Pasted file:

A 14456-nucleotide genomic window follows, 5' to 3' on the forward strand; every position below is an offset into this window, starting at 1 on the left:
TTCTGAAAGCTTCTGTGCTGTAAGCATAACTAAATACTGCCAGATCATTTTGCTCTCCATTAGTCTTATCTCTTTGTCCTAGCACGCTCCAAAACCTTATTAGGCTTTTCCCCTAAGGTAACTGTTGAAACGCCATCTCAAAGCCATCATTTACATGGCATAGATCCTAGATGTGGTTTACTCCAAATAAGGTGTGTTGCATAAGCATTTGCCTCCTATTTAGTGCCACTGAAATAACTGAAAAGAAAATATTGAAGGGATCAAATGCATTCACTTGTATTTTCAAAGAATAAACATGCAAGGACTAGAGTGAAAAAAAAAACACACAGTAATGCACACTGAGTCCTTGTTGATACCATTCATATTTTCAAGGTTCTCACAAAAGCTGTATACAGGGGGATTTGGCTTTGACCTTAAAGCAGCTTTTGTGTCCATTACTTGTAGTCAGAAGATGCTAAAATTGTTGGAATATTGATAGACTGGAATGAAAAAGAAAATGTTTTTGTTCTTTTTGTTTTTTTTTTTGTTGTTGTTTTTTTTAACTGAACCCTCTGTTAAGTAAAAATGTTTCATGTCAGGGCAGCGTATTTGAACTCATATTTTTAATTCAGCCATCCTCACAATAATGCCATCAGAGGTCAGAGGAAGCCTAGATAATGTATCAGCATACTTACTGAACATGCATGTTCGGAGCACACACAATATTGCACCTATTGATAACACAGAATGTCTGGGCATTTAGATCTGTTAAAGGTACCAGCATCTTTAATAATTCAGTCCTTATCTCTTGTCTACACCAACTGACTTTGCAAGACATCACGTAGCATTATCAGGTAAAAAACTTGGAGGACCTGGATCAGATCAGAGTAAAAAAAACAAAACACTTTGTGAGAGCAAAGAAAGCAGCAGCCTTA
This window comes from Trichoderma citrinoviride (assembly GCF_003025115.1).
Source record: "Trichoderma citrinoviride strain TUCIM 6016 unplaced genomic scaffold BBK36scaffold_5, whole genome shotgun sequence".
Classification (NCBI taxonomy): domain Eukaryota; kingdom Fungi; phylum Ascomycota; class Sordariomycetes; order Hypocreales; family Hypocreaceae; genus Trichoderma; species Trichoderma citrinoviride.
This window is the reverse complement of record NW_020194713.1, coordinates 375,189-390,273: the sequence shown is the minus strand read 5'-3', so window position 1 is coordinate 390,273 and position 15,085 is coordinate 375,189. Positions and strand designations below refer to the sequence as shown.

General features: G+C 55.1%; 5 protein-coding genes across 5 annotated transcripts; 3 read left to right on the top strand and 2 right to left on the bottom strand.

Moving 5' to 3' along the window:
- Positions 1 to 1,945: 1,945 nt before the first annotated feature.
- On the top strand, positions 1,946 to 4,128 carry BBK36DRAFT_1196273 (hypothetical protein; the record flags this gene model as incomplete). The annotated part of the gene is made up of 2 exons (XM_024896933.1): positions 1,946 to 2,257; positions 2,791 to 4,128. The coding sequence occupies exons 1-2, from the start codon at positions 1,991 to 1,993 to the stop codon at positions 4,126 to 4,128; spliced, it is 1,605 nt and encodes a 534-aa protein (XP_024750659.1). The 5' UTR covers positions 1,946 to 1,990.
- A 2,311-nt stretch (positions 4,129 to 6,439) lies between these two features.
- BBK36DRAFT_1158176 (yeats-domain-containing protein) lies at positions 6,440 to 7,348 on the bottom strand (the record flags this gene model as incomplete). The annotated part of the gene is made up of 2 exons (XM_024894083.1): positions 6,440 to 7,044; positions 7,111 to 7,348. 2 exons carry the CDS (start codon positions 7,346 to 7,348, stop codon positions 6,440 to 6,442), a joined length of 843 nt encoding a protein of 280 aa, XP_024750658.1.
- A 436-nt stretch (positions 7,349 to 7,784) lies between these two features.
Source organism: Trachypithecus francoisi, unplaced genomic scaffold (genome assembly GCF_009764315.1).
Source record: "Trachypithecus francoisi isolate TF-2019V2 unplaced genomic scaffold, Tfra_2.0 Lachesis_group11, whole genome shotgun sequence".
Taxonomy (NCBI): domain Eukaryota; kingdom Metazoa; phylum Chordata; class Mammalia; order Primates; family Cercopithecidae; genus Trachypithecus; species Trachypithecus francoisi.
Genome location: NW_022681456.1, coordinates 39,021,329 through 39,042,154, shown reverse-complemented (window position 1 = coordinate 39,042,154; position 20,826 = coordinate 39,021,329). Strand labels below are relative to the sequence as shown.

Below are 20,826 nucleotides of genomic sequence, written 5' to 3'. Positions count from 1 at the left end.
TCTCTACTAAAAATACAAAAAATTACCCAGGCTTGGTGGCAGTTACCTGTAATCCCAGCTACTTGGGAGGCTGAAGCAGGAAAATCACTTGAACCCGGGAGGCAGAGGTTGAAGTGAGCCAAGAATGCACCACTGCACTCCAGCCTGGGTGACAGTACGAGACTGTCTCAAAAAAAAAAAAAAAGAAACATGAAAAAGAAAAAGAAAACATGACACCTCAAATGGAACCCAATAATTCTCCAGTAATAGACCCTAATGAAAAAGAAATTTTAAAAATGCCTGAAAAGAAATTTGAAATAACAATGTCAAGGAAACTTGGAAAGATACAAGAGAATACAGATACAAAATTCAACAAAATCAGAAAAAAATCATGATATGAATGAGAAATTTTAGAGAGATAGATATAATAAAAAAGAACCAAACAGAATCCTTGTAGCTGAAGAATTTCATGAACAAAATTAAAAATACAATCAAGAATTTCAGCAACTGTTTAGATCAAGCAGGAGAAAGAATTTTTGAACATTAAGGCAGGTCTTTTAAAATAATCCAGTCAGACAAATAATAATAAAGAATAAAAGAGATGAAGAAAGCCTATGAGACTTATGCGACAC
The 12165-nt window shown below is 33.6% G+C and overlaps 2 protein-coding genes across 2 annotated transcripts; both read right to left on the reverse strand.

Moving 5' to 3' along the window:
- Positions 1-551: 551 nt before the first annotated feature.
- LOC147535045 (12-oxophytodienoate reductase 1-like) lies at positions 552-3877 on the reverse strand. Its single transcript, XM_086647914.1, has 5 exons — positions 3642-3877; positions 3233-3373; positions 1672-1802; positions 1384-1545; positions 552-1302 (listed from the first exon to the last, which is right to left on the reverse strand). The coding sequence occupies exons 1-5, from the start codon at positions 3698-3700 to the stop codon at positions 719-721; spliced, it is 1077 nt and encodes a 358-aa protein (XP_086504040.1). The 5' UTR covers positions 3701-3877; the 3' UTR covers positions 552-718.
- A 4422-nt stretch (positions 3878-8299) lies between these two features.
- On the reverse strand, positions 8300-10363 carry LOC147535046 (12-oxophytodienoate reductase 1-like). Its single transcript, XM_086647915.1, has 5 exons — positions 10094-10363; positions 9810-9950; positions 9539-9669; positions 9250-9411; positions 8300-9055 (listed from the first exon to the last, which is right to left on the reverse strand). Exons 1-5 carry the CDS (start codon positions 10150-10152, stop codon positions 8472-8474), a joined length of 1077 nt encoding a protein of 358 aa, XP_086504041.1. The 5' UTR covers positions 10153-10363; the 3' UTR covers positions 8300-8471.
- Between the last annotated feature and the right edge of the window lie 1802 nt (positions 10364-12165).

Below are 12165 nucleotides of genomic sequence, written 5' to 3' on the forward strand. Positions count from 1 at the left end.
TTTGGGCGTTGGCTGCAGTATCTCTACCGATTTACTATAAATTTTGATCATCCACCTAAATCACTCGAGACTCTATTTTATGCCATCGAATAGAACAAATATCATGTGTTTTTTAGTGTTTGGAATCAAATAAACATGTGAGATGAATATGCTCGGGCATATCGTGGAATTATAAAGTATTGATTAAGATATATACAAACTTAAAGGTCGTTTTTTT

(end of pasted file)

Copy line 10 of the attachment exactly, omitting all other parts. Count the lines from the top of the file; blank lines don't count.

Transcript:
- On the top strand, positions 1,946 to 4,128 carry BBK36DRAFT_1196273 (hypothetical protein; the record flags this gene model as incomplete). The annotated part of the gene is made up of 2 exons (XM_024896933.1): positions 1,946 to 2,257; positions 2,791 to 4,128. The coding sequence occupies exons 1-2, from the start codon at positions 1,991 to 1,993 to the stop codon at positions 4,126 to 4,128; spliced, it is 1,605 nt and encodes a 534-aa protein (XP_024750659.1). The 5' UTR covers positions 1,946 to 1,990.